For an assistive device, you can go to your nearest primary healthcare facility, where you will either be assisted at the facility or be referred to the most appropriate rehabilitation professional for an assessment based on the device that is needed. It is important that you receive the correct device that has been programmed or adjusted according to your specific needs.

In the Western Cape, you can be referred to the Orthotic and Prosthetic Centre in Pinelands Centre (Tel: 021 531 5300).

They say that If you are unemployed or dependent on any government grant, the service is free. However, if you are disabled but employed or on a medical aid scheme you will be charged according to your income or charges will be added to your medical aid scheme. Exceptions are made for those who earn a low income and cannot afford the medical expenses. To qualify, you will need to produce a copy of your identity document (ID), most recent payslip and an affidavit.

It may be worth asking advice from organisations such as the National Council of and for Persons with Disabilities (NCPD) and Disability info South Africa (DiSA), which represent the interests of all persons with disabilities in South Africa. 

The contact details for the NCPD are:

Tel: 011 452 2774 


“Disability info South Africa (DiSA) was started in 2015 by Alan Downey in Plumstead, Cape Town ‘to provide a Free One - Stop Information Service, which not only gives easy access to information via our website, but also through our free contact centre, offering advice and guidance to those in need’.”

DiSA contact details: 


Tel: 021 761 4831

Mobile and WhatsApp: 0845049176

As the Black Sash too has a lot of experience with these issues, it may be helpful for you to ask for their help and advice as well: 

These are their contact details:


Helpline: 072 66 33 73 or 072 633 3739 or 063 610 1865.

The Western Cape government website says that if your disability application isn’t approved, you must be given valid reasons in writing for why it was declined. You have the right to ask SASSA to reconsider your application. You can also appeal to the Minister of Social Development in writing, explaining why you disagree. This appeal must be lodged within 90 days of you being informed that your application has been declined.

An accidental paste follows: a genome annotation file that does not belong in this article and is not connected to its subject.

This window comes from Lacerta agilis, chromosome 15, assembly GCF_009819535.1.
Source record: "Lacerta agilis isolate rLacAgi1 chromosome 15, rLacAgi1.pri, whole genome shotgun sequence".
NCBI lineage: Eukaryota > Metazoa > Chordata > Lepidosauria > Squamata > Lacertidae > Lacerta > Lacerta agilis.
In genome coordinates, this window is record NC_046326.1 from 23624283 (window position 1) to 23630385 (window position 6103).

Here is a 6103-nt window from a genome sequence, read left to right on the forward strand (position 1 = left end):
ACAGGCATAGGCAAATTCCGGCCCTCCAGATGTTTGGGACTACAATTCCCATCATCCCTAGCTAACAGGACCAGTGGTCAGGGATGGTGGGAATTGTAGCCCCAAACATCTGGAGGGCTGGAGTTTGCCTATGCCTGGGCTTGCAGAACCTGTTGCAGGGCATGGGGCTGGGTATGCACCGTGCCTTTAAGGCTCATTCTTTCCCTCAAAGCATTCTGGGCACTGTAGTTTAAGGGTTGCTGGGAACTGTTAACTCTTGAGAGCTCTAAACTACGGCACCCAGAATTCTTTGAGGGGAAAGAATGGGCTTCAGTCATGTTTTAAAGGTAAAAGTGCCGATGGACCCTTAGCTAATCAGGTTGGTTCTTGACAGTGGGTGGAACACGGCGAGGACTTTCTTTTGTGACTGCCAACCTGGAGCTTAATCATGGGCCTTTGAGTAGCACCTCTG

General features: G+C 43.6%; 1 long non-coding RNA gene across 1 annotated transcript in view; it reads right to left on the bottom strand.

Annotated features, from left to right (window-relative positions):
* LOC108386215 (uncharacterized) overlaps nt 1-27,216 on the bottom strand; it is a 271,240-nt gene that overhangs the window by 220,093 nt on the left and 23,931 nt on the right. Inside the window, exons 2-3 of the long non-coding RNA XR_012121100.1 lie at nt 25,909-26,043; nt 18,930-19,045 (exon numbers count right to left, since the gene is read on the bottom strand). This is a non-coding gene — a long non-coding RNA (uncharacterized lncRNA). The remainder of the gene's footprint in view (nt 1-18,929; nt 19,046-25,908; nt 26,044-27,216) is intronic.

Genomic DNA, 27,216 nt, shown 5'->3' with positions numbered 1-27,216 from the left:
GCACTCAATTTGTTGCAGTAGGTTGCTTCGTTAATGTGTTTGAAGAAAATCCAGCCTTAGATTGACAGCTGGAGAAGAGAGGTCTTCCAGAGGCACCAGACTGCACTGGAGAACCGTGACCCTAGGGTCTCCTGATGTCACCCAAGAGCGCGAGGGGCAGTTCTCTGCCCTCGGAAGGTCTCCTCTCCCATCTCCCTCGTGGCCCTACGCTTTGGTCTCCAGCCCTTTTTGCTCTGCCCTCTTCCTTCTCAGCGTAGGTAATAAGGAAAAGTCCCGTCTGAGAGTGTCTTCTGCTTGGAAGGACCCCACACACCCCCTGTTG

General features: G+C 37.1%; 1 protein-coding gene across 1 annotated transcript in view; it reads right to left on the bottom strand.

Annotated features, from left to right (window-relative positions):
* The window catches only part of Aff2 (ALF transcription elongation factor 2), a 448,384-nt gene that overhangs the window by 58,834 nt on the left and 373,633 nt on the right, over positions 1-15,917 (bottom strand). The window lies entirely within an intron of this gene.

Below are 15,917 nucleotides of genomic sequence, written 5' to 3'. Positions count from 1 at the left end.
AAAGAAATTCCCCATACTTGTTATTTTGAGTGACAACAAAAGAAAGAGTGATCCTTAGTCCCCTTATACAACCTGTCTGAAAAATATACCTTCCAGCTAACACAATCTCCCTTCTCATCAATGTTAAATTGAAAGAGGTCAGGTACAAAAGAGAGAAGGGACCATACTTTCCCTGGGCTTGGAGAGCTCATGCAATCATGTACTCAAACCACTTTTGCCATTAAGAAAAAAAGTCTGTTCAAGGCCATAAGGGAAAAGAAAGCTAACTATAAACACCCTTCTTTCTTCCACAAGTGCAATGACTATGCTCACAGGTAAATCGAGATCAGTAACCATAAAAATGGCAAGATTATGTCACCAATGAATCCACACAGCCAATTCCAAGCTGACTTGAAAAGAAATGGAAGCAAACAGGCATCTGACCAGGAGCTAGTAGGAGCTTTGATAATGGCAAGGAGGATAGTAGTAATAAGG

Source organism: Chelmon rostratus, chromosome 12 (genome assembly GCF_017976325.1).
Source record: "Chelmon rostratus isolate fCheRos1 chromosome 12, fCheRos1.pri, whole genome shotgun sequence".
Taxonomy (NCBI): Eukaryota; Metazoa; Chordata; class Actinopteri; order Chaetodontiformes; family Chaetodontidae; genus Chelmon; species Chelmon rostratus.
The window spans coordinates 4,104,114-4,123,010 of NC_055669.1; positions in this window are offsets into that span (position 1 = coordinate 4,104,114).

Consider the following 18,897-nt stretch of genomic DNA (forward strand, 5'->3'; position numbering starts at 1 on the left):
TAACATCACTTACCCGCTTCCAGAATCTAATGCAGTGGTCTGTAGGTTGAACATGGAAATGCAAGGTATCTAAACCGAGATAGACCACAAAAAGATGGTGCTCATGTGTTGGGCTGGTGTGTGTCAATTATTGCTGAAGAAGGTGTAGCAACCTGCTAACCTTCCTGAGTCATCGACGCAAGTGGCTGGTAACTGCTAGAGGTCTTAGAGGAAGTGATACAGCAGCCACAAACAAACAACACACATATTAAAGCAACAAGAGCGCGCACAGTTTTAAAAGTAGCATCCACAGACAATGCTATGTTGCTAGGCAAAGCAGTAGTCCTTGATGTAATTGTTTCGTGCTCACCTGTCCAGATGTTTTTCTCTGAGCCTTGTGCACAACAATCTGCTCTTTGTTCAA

You can contact the SASSA National Call Centre at 0800 601011.

Below is a summary of a 2019 article by Grocotts Mail on the procedure to follow when appealing a SASSA decision:

The process:

  • You have a right to appeal within 90 days of receiving your letter from SASSA declining your disability grant application, and giving reasons why;

  • The appeal is conducted by the Independent Tribunal for Social Assistance Appeals;

  • But before you can appeal to the Tribunal, you must use the internal SASSA appeal mechanism, which means you must submit a written ‘Application for Reconsideration’ to SASSA;

  • If SASSA does not reconsider, you must submit the following documents to the Tribunal:

  1. Proof of your application;

  2. Previous or current medical reports;

  3. Proof of your income and assets;

  4. The SASSA rejection letter. 

If the Tribunal does not reverse the SASSA decision, you can go to court to challenge it. You can also file a complaint with the South African Human Rights Commission (SAHRC). The SAHRC says that disability is one of their seven focus areas to promote and protect human rights in South Africa.

Wishing you the best,

Answered on May 27, 2024, 1:06 p.m.